Todd VanDerWerff: In the course of this TV season, I’ve been thinking a lot about what makes us sympathize with characters who do loathsome things. Bates Motel, for instance, has lots and lots of problems, but it makes its two central characters surprisingly sympathetic, given all of the awful things we know about them (and what they’re going to do). Then you look at a character like Jimmy on Smash’s second season and wonder just why the show’s creative personnel ever thought an audience could find him appealing. Some of this has to do with performance, to be sure—Vera Farmiga is a much better actor than Jeremy Jordan—but there’s also some key element of finding a universal human experience for the characters to go through, some place where they feel small and cornered and lash out because of that; we’ve all been in situations where we feel small and resent those who’ve made us feel so, be they bullies or those who don’t even realize what they’re doing. Norma Bates taps into that because the odds she faces are so overwhelming. Jimmy doesn’t because, ultimately, he just doesn’t get to be on Broadway for a while, and oh, to have such problems.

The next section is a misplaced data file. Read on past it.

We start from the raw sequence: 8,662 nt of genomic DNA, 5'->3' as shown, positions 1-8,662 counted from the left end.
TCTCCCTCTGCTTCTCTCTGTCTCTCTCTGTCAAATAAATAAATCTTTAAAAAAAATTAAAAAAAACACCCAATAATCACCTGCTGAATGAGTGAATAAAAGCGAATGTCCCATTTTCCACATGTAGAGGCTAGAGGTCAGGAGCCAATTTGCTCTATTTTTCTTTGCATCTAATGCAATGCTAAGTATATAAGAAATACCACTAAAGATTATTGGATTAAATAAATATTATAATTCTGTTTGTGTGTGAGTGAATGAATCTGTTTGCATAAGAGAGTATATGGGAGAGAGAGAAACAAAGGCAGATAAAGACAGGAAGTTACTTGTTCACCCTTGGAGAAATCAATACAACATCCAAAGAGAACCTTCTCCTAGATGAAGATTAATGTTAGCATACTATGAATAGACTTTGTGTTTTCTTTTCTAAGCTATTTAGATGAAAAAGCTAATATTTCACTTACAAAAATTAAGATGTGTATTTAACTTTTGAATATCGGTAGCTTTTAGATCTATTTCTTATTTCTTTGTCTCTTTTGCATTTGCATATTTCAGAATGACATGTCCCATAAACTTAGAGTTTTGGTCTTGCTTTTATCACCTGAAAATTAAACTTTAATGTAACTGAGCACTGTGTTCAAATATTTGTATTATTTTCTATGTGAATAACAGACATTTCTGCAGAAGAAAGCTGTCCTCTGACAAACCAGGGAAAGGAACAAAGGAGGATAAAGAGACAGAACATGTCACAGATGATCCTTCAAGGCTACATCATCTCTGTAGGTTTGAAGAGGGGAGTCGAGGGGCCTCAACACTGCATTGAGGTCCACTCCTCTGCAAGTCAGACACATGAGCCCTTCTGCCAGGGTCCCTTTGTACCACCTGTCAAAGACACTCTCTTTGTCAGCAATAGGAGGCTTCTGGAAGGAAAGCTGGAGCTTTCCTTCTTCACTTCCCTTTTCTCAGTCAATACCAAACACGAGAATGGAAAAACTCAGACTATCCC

What’s great about Fawlty Towers is that it’s asking us to sympathize with the man making others feel small. It’s a nifty trick the show pulls, and even though much of it is Cleese’s performance (one of the best in sitcom history), there’s also this element of Cleese tapping into how much we all resent being asked to serve other people, even if that’s ultimately our job. Fawlty Towers hit at a time just when many Western economies were shifting from their traditional industrial bases to commercial bases, so there’s an element of Not Always Right to the show, with Basil being a total dick but also the viewer sort of secretly enjoying that he’s doing it. He’s lashing out at customers, even those with reasonable requests, in a way that all service-industry employees get on their most frustrated days. But what keeps this from being too service-industry-specific is the way that events like those of this episode speak to how we’ve all been trapped in situations where bullies have made us feel cowed, tried to keep our heads up, and ultimately failed. In his final outburst, Basil speaks for all of us, and even as we realize we might have picked a better spokesman, that makes the laughter all the larger.